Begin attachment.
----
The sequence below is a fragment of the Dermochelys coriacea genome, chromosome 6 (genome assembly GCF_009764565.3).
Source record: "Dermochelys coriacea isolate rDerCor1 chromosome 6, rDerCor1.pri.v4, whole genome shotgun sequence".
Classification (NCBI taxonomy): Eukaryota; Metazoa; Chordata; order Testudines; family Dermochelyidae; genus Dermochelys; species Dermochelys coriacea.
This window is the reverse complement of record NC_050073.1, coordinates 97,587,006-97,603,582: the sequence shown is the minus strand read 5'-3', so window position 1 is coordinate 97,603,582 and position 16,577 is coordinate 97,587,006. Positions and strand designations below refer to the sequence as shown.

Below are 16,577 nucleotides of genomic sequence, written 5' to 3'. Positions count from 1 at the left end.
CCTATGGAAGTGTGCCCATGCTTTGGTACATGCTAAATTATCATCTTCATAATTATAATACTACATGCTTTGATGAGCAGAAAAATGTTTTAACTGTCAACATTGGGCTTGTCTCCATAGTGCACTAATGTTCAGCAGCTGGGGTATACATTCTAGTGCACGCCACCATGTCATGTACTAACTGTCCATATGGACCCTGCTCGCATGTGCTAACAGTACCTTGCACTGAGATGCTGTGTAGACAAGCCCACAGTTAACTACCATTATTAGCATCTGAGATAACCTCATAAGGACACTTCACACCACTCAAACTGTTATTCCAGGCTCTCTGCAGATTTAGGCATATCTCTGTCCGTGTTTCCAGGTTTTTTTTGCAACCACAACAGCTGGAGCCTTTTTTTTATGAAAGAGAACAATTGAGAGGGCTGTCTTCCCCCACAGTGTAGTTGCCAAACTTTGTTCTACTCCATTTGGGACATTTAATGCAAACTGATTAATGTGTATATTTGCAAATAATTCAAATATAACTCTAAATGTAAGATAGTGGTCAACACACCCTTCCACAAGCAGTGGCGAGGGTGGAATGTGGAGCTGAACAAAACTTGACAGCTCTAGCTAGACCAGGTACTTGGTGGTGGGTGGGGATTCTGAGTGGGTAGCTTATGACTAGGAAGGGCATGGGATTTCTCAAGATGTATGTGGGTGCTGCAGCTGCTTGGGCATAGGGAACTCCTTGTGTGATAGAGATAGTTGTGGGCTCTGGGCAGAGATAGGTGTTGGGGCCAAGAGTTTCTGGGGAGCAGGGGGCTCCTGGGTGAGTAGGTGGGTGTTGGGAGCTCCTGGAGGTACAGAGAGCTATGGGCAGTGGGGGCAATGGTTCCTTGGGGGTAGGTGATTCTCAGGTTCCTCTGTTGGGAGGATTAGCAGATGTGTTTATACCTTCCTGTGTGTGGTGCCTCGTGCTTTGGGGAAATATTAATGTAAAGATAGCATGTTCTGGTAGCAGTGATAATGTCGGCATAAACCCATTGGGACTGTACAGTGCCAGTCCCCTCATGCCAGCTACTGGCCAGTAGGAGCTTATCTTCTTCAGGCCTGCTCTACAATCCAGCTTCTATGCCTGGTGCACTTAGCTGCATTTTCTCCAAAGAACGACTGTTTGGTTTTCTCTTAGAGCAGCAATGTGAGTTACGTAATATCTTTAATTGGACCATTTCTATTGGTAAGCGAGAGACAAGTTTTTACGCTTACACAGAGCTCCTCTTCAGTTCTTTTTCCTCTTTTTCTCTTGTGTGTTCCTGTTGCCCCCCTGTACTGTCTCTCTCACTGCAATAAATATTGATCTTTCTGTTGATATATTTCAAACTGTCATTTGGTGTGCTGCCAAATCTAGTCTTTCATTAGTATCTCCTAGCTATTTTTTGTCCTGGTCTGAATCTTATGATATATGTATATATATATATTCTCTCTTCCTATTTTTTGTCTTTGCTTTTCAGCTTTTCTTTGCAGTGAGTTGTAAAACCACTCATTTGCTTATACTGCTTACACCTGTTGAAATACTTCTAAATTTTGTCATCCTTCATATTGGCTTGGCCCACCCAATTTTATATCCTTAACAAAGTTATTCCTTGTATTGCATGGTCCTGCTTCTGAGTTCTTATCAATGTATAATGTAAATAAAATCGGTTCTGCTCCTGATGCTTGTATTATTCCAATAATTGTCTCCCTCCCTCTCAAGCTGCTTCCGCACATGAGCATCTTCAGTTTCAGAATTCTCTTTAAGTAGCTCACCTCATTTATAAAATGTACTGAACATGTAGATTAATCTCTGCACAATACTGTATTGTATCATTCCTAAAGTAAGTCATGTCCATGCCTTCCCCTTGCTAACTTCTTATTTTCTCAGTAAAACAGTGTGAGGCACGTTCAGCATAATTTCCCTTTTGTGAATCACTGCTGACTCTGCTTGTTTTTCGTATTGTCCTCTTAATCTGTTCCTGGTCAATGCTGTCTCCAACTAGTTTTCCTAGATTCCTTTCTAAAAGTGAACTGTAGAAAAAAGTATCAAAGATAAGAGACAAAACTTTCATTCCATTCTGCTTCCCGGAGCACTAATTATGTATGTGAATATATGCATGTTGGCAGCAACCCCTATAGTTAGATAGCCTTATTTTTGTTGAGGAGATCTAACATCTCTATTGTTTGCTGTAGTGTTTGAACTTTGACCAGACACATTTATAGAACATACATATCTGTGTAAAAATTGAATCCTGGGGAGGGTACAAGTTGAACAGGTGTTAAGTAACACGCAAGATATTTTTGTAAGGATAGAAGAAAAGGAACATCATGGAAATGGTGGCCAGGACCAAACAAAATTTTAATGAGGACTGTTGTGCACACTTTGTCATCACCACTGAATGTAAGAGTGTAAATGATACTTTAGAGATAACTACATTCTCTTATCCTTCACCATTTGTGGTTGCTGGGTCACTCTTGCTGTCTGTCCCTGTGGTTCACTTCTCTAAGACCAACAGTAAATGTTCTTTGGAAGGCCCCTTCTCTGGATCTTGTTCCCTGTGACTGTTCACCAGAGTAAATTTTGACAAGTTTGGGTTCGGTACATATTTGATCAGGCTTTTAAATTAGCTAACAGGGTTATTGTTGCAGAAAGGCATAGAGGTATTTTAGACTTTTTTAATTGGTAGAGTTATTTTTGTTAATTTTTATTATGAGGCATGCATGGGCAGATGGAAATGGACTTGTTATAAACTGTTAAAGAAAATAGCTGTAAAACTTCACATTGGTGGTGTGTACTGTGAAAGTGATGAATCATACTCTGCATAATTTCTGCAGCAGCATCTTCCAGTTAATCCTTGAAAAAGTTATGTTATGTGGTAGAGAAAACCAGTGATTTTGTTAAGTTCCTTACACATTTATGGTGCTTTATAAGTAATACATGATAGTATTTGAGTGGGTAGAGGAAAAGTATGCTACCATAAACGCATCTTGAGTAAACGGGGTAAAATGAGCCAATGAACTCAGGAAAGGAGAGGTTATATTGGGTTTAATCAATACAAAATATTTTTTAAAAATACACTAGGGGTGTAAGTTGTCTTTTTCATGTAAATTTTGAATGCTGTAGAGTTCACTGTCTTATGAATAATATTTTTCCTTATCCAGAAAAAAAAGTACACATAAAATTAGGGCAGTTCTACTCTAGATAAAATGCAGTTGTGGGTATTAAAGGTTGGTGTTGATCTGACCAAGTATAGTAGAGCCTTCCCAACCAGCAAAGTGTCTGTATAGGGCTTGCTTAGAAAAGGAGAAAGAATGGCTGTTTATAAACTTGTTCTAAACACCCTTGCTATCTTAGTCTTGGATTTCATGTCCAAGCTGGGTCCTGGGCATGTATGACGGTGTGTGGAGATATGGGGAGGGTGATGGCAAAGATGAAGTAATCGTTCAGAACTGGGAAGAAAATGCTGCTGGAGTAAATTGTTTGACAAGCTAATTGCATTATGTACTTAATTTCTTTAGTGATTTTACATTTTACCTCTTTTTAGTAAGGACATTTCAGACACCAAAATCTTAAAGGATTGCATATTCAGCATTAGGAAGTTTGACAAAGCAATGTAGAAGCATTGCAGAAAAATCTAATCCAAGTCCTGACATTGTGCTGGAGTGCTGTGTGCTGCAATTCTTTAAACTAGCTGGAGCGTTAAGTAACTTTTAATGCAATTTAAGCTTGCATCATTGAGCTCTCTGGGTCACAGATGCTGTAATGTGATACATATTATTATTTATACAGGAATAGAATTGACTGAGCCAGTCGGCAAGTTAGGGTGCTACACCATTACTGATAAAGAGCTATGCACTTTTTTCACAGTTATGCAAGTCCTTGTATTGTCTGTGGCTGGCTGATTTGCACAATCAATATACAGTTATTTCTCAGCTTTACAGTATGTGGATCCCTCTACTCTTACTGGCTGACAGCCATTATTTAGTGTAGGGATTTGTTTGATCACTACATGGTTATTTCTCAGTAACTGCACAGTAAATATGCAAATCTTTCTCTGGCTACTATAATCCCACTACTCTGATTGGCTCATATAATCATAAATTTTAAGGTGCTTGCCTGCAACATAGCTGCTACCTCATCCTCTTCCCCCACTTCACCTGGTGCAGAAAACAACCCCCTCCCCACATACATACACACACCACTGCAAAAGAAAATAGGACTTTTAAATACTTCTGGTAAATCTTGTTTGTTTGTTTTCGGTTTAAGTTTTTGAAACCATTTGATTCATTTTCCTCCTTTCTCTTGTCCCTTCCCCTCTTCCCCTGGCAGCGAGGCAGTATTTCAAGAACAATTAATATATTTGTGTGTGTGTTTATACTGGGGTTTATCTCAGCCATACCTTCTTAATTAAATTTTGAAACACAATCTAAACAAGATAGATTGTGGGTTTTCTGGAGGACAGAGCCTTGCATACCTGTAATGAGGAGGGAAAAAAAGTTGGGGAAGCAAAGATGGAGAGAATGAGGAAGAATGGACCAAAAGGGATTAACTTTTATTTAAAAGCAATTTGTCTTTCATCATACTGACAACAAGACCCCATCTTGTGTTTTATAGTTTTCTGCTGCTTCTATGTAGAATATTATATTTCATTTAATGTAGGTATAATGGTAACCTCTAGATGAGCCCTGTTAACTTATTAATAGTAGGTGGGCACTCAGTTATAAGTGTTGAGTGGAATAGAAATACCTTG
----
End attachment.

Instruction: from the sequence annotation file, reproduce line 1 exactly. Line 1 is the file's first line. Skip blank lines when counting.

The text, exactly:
The sequence below is a fragment of the Dermochelys coriacea genome, chromosome 6 (genome assembly GCF_009764565.3).